The patient received approximately six-weeks of excess Vitamin D. The family alleged that the patient’s health deteriorated during this period. As a result of his declining health, the patient’s parents took him to the pediatrician’s office on 10 separate occasions for loss of appetite, vomiting and lethargy. On the day of the emergency department visit, the pediatrician recommended the parents take the patient to the closest hospital due his weight-loss, vomiting and lethargy.
Upon admission, blood tests demonstrated the patient had a calcium level of 17mg/dl and a toxic level of Vitamin D. The patient was diagnosed with hypercalcemia secondary to hypervitaminosis D and mild hypertension secondary to hypercalcemia. Due to the nephology risks associated with hypervitaminosis D and hypercalcemia, the patient was transferred to a tertiary children’s hospital several hundred miles away.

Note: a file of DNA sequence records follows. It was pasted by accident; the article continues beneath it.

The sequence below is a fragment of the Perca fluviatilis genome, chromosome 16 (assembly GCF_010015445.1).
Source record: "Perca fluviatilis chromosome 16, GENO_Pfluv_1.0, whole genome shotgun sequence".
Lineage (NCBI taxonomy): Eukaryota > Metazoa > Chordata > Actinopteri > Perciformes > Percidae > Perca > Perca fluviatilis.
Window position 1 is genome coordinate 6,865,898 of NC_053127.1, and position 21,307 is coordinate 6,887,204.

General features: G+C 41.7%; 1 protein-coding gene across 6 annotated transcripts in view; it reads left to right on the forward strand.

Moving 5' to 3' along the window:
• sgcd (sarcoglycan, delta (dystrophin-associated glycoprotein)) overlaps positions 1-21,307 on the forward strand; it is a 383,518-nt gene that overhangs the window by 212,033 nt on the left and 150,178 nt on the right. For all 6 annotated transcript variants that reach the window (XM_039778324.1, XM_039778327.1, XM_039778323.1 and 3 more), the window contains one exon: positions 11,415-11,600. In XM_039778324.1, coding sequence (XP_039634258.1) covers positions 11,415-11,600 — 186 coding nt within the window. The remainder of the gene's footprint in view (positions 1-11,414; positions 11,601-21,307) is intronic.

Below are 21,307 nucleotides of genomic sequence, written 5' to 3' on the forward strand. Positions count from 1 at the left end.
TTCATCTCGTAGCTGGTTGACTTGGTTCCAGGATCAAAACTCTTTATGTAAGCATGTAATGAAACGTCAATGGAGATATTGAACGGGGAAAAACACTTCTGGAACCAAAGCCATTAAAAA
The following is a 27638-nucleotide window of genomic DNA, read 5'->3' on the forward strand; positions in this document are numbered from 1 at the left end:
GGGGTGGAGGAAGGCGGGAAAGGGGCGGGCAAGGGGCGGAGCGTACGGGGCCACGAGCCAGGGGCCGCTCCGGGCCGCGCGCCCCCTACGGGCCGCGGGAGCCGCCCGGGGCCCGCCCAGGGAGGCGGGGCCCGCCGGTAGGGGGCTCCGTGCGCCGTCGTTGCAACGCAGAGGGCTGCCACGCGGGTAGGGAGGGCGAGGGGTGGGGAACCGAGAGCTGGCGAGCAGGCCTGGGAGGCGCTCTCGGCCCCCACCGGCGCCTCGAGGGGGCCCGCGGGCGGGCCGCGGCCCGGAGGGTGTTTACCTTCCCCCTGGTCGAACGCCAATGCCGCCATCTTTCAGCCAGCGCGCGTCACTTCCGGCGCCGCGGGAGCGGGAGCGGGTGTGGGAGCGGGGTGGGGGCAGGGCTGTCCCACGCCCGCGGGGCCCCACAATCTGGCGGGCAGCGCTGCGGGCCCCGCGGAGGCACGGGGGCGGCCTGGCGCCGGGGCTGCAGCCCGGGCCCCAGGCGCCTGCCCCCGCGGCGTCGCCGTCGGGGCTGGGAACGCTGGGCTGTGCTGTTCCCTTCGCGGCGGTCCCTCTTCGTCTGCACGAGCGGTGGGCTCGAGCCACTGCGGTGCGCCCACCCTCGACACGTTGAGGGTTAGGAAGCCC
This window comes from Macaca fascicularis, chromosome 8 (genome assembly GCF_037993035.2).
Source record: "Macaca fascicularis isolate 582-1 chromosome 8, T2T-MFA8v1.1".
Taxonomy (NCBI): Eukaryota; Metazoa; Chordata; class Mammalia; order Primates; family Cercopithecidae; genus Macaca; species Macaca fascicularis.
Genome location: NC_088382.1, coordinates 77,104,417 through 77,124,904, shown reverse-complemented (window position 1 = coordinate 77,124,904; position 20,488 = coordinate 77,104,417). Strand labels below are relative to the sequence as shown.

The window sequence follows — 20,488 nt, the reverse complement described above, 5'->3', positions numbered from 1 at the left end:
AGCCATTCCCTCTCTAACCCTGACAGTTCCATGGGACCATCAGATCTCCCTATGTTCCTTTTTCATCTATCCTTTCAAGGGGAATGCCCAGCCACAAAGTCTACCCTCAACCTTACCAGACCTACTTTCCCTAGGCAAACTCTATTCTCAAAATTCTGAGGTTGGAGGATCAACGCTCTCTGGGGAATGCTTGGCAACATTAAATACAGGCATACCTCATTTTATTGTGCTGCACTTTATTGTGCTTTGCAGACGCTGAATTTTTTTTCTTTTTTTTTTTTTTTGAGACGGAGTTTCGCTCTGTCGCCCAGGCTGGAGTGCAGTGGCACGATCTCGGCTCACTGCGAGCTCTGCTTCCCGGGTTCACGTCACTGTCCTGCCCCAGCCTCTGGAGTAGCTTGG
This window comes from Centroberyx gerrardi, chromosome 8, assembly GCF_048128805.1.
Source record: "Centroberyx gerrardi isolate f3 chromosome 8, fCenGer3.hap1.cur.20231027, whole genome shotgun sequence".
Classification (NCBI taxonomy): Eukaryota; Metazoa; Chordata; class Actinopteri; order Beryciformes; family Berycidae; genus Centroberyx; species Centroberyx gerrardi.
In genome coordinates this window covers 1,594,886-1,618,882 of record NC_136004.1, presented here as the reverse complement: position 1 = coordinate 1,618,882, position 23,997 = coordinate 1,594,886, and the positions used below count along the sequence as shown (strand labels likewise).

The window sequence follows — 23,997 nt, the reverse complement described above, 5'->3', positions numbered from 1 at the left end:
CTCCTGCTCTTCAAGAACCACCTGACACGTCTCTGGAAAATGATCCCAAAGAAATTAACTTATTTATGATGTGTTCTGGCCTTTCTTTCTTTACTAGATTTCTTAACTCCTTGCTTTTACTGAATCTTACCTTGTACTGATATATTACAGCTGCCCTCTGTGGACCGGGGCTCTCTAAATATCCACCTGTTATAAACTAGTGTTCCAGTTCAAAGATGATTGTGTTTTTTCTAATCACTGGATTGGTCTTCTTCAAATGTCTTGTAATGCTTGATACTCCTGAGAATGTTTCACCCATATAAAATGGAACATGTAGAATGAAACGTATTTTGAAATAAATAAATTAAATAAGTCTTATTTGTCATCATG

The patient’s condition improved over the next several days and his serum Vitamin D and calcium levels returned to normal over the next few months. However, four months later a six (6) mm non-obstructive mid to upper left renal calculus (kidney stone) was noted on a renal ultrasound. The pediatrician documented that the kidney stone was likely due to the previous hypercalcemia with hypercalciuria. Two months later the patient passed the kidney stone, but this resulted in a second hospital admission.
The child’s parents (plaintiffs) filed a lawsuit against our insured pharmacy business owner due to the negligent acts of his employees.
Risk Management Comments